Date: November 18th, 2021
When I watched Phil Collins perform a few years ago, I was concerned somewhat for the singer’s voice and his energy. Thus I was a bit tenuous when it was announced that Collins would rejoin Mike Rutherford and Tony Banks for a rejuvenated Genesis this fall. As it turned out, I need not have worried.
At the Capitol One Arena in Washington, D.C., a few days ago, the scene was set from moment one as a rather exuberant light show played out upon the stage. The band gamely rocked their way through the instrumentals “Behind the Lines” and “Duke’s End.” Collins came to center stage and sat as if holding court. There he remained for the rest of the show, not as mobile as he once was, but nonetheless thoroughly in control of his voice and holding the naysayers at bay.
Thus to “Turn It On Again,” what with its familiar keyboard intro, and Collins joining in on the vocal line that he championed when the song was released 41 years ago. “Mama” was next, before the proceedings truly kicked into high gear with “Land of Confusion.” Granted, the song was taken down a few steps in key below the studio version, but Collins and Co. had energy to spare, with the audience filling in on the chorus’s “oh-oh-oh” while lifting their hands along.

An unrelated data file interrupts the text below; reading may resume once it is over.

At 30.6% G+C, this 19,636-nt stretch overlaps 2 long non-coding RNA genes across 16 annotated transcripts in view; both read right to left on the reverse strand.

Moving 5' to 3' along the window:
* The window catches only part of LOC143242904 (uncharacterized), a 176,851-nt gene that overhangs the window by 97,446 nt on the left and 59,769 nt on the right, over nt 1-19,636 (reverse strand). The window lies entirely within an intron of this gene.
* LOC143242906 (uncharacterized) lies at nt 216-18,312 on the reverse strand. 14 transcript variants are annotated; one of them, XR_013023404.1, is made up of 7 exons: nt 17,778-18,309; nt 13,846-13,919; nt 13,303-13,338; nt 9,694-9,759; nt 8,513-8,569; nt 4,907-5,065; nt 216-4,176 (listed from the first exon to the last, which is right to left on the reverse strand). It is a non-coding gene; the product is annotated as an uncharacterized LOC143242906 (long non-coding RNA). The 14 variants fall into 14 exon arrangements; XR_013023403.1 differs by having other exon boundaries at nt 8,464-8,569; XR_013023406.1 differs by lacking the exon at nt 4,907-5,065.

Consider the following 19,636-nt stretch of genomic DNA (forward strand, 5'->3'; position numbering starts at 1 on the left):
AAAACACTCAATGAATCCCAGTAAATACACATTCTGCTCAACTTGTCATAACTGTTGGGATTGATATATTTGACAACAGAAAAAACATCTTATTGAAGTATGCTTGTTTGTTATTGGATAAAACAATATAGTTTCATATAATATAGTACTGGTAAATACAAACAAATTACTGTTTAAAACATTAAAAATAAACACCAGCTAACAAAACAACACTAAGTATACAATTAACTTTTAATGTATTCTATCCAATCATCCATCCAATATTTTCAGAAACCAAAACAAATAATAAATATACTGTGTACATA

After “Home by the Sea” and “Second Home by the Sea,” the band played a mini-set of a few more high-octane tunes before adding an acoustic set. It was an inspired choice, and the band trotted out well-known Genesis songs “That’s All” and “Follow You Follow Me,” showcasing that they can still put a new spin on old faves.
From there it was all electric, with standouts such as “No Son of Mine,” “Throwing It All Away” and “Tonight, Tonight, Tonight.” The seminal “Invisible Touch” was full-throttle, with Collins’s voice truly filling up the hall.
The audience positively demanded an encore, which could only commence with “I Can’t Dance.” It was a fun double meaning given that Collins, decades after recording the song, is now chair-bound on stage. It sounded great from my seat near the floor, and was the highlight of the encore. With a bridge from “Dancing With the Moonlit Knight,” the evening’s closer was “The Carpet Crawlers,” which is a grand song in and of itself, but a bit of a headscratcher as “Paperlate” or “Abacab” would have made for a much more upbeat swan song.
However, it was a splendid evening, and Collins was in fine vocal form, and his fellow troubadours brought their all for the indoor crowd at Capital One Arena, who were “celebrating” the last weekend of D.C.’s indoor mask mandate.
Live music still looks different than it used to, but at least it’s back with us.